Note that one more parameter was obtained when another parameter value was used:

Hence, index.php without parameters coincides with index.php?page=1
That is how a combined attack can help to reveal a parameter which would be difficult to reveal using brute force and which is absent in the dictionary:


 References:

  1. http://www.owasp.org/index.php/Double_Encoding
  2. http://dimoning.ru/kak-napisat-svoy-dvizhok-bloga-1.html
  3. http://webscript.ru/stories/07/02/01/2099269]
  4. http://raz0r.name/mysli/proveryajte-tip-dannyx/
  5. http://www.hardened-php.net/globals-problem
  6. http://www.hardened-php.net/advisory_192005.78.html
  7. http://www.wisec.it/vulns.php?id=10
  8. http://www.hardened-php.net/hphp/zend_hash_del_key_or_index_vulnerability.html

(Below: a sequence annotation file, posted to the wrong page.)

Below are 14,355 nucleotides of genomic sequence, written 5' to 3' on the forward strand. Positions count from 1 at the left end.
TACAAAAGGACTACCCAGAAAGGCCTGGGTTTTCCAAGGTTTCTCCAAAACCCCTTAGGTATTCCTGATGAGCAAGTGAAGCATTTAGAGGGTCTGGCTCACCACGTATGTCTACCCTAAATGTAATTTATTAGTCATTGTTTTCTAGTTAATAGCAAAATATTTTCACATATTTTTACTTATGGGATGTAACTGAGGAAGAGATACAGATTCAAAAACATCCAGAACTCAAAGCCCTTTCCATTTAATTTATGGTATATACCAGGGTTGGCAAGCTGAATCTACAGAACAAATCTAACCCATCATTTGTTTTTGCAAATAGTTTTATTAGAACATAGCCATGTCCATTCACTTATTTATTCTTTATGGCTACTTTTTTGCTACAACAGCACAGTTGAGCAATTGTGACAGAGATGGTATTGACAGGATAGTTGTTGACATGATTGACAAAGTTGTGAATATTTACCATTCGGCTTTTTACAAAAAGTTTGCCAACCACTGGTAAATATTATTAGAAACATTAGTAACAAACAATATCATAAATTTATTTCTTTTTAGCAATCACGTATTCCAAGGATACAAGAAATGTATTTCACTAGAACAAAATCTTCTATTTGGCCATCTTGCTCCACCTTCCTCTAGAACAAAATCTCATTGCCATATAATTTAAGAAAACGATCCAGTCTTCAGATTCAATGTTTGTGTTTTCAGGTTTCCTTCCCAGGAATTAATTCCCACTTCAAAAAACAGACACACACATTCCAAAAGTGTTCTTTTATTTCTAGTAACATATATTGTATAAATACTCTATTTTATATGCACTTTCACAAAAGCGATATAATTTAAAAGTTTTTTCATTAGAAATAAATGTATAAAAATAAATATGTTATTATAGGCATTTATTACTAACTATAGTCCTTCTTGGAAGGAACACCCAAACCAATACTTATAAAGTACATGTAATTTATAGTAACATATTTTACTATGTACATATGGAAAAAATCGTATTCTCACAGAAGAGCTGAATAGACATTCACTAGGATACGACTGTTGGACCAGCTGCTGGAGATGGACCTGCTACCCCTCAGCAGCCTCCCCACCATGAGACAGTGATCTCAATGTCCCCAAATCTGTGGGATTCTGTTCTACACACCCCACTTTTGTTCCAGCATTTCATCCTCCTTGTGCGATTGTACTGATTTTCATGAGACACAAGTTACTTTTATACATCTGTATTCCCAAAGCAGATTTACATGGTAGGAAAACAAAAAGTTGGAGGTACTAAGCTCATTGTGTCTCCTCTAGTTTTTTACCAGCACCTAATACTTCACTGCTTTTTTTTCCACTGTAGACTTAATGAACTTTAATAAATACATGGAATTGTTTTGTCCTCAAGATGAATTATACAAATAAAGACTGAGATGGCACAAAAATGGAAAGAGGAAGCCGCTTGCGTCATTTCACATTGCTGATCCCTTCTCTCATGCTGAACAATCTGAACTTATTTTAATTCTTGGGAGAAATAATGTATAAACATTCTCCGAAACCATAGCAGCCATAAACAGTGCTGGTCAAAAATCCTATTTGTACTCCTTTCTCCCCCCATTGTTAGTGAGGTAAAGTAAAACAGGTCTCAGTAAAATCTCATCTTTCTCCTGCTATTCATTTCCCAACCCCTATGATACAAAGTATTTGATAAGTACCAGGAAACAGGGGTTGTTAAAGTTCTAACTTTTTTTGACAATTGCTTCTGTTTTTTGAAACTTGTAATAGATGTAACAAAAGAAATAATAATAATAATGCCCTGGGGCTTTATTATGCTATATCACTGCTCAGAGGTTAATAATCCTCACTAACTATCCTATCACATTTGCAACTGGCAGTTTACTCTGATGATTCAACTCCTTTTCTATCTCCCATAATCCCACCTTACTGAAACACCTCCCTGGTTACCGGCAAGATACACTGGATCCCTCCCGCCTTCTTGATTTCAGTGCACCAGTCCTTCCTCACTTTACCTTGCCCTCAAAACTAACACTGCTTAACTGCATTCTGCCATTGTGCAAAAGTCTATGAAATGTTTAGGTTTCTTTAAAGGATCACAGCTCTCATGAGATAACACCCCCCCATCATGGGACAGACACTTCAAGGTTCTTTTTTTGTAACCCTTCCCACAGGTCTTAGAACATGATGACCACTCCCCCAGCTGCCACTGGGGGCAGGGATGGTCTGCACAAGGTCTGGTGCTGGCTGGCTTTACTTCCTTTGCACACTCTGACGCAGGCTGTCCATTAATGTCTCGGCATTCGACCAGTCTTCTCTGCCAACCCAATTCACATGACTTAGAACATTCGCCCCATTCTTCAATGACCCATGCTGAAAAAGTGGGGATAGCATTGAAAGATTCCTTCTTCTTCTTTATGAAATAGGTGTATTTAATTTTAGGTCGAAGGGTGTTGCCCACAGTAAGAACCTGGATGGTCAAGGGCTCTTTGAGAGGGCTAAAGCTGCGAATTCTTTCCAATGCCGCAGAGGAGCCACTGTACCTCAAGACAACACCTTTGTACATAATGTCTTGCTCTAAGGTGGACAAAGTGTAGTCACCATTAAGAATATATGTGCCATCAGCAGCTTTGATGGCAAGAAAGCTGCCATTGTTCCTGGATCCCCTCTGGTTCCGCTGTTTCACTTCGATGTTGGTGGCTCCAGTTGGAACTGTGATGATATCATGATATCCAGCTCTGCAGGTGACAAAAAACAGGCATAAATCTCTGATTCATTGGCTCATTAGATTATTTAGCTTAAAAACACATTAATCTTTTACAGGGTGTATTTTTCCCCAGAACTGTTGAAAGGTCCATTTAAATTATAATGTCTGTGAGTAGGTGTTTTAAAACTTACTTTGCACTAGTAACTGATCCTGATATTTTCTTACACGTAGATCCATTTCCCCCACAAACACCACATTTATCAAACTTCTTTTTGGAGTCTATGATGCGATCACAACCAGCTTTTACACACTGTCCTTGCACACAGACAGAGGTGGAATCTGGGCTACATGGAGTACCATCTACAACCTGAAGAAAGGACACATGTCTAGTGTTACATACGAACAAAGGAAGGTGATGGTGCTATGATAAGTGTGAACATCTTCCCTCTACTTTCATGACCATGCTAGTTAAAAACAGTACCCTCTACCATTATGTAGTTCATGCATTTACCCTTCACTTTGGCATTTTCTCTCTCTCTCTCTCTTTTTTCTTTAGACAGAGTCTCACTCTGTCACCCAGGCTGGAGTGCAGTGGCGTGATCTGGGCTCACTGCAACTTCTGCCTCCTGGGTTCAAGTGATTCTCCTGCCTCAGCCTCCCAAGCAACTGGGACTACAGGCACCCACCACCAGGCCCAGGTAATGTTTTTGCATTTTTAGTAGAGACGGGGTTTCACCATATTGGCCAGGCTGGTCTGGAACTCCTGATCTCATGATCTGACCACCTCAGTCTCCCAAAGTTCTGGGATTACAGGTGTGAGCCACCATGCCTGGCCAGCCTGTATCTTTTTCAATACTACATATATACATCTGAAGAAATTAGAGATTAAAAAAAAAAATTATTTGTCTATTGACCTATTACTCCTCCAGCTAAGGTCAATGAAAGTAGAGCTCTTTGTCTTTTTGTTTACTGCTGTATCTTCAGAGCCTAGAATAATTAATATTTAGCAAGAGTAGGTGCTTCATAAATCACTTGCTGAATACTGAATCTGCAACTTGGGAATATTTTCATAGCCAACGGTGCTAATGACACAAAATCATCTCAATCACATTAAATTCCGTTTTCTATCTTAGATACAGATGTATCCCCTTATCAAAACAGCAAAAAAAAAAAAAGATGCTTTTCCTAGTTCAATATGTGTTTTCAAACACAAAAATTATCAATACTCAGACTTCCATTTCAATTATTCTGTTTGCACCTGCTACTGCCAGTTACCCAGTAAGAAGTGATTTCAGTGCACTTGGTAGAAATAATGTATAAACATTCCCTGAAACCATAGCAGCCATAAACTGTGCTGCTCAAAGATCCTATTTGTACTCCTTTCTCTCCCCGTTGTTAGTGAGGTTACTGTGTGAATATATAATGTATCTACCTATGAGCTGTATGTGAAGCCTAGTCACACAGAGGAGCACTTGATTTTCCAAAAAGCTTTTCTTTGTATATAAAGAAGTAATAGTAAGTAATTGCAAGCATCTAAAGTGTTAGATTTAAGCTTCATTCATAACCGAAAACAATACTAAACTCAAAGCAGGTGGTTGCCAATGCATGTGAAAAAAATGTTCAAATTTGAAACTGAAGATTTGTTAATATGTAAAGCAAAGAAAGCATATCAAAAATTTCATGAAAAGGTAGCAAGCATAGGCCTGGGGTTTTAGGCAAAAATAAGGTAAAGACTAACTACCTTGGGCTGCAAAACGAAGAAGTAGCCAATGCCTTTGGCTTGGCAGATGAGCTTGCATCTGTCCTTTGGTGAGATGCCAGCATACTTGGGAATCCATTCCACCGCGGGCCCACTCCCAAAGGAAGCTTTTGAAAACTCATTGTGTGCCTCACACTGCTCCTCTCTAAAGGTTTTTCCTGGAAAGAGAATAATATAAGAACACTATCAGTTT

5 comments:

  1. Interesting article. Are we going to see the ZZZ tool or the PHP fuzzer described in the article?

    ReplyDelete
  2. determining the script name is pretty easy.
    just a lil trick to use:

    H=ha.ckers.org; echo -ne "POST /blog/category/webappsec/books/ HTTP/1.1\nHost: $H\nConnection: close\nContent-length: x\n\n" | nc $H 80 | less

    note the content-length field's value... its invalid :P

    This will produce a simple HTTP/1.1 413 Request Entity Too Large, with a common 413 error message/html followed by the site's code.

    take a closer look...

    HTTP/1.1 413 Request Entity Too Large
    Date: Mon, 20 Sep 2010 14:56:41 GMT
    Server: Apache
    Connection: close
    Content-Type: text/html; charset=iso-8859-1

    <!DOCTYPE HTML PUBLIC "-//IETF//DTD HTML 2.0//EN">
    <html><head>
    <title>413 Request Entity Too Large</title>
    </head><body>
    <h1>Request Entity Too Large</h1>
    The requested resource<br />/blog/index.php<br />

    ...etc html blah blah

    rewite revealed, its pointin to /blog/index.php
    apache bug/"feature", works most of the time.
    thats all :)

    -CJ